Can I take legal action against my former university for sexual assault?

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Can I take legal action against my former university for sexual assault?

I was sexually assaulted by a professor of my university 6 years ago (it happened off campus). When I reported it to the university, the university fired him and I was told he was not allowed back on campus. However, that following summer, he was allowed back on campus to conduct a soccer camp. I found out by accident and was not given any warning by the university.

Asked on July 20, 2014 under Personal Injury, Michigan

Answers:

SJZ, Member, New York Bar / FreeAdvice Contributing Attorney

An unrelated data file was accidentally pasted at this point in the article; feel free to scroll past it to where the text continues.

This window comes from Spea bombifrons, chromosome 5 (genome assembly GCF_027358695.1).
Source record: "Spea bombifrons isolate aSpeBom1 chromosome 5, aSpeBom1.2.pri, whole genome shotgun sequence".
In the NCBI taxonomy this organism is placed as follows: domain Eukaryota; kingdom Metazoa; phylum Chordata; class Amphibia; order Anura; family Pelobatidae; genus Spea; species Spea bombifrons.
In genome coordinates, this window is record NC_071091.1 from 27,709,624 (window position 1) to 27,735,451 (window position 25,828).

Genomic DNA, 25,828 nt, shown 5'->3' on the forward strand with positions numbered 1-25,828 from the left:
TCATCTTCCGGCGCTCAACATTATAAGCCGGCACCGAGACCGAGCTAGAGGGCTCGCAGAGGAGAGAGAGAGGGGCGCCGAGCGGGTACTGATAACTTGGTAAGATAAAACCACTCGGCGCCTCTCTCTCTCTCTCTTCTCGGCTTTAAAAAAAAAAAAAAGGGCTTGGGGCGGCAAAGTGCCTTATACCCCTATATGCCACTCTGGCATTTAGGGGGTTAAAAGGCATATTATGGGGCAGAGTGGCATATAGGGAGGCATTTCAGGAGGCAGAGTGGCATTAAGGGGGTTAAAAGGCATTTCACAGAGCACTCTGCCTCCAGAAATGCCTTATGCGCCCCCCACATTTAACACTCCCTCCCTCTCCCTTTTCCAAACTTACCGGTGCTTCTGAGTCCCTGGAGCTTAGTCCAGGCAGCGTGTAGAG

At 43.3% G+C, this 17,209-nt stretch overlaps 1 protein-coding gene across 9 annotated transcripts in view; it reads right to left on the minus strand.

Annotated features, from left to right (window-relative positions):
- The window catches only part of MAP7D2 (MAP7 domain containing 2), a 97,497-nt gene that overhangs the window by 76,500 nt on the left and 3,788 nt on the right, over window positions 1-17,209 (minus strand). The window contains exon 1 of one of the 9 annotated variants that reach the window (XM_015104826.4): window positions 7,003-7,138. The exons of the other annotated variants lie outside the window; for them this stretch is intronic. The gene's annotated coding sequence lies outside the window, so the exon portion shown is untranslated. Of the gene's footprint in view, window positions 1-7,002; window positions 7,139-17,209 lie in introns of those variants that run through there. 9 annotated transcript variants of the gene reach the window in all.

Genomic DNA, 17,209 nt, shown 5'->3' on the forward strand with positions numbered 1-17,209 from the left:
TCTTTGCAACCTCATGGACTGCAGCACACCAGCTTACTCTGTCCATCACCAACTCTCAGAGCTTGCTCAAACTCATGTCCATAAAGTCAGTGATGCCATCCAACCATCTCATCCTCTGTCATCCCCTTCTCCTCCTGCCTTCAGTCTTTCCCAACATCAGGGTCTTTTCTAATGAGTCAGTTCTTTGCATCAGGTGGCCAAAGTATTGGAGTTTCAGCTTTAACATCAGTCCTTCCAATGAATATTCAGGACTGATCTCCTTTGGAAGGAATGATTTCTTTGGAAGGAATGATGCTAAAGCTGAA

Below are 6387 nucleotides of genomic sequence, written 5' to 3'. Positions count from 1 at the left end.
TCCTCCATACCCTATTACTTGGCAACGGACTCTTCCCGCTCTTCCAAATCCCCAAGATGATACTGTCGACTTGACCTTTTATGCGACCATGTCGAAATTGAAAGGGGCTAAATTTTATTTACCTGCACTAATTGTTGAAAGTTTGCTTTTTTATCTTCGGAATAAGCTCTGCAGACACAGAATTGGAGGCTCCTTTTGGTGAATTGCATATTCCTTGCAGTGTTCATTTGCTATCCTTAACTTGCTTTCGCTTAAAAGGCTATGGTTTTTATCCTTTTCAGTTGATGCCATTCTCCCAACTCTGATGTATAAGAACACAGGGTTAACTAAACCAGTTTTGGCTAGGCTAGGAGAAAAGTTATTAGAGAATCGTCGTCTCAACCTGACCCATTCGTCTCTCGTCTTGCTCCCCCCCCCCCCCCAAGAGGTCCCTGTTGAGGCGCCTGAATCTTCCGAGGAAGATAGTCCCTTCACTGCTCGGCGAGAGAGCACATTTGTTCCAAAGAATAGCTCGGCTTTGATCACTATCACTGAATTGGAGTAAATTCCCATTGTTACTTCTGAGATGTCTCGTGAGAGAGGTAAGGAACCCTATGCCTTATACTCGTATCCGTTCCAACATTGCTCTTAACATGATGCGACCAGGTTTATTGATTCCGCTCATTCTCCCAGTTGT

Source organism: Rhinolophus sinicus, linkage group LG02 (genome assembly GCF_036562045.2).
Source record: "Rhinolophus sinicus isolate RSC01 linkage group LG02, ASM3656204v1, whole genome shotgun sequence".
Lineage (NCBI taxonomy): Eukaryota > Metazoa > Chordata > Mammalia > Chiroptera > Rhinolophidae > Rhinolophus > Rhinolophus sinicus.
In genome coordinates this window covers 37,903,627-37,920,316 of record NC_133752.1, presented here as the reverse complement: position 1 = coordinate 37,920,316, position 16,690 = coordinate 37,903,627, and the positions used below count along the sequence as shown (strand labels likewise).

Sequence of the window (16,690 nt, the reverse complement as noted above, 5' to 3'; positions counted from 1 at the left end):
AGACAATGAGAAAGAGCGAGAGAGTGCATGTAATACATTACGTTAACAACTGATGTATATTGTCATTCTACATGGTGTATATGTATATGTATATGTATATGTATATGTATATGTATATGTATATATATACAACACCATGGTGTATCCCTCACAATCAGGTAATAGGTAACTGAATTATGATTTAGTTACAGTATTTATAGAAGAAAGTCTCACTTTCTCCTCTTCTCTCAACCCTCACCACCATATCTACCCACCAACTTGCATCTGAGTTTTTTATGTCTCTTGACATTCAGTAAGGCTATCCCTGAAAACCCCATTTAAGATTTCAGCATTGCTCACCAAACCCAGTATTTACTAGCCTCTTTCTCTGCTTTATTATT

Answered 6 years ago | Contributor

Unfortunately, you most likely cannot sue your university: as a general matter, an employer is only liable, or responsible, for the criminal acts or assaults of employees if 1) the act was at least partially for the employer's benefit and was within the scope of the employment--which this would not be, since a professor's employment in no way involves assault and the university does not benefit by it; or 2) the employer was aware that this employee posed a threat of doing this thing (e.g. had done it before; had made threats; etc.) and even though it knew of the threat, did not take action. It is very difficult to hold an employer liable for a sexual assault.

Also, there is no liability for letting him back on campus, since that is not an inherently wrongful act and while upsetting to you, does not injure you.

You may be able to sue the professor himself for the assault, but if you want to explore that option do so immediately--if the statute of limitations has not passed  yet, it may expire soon.


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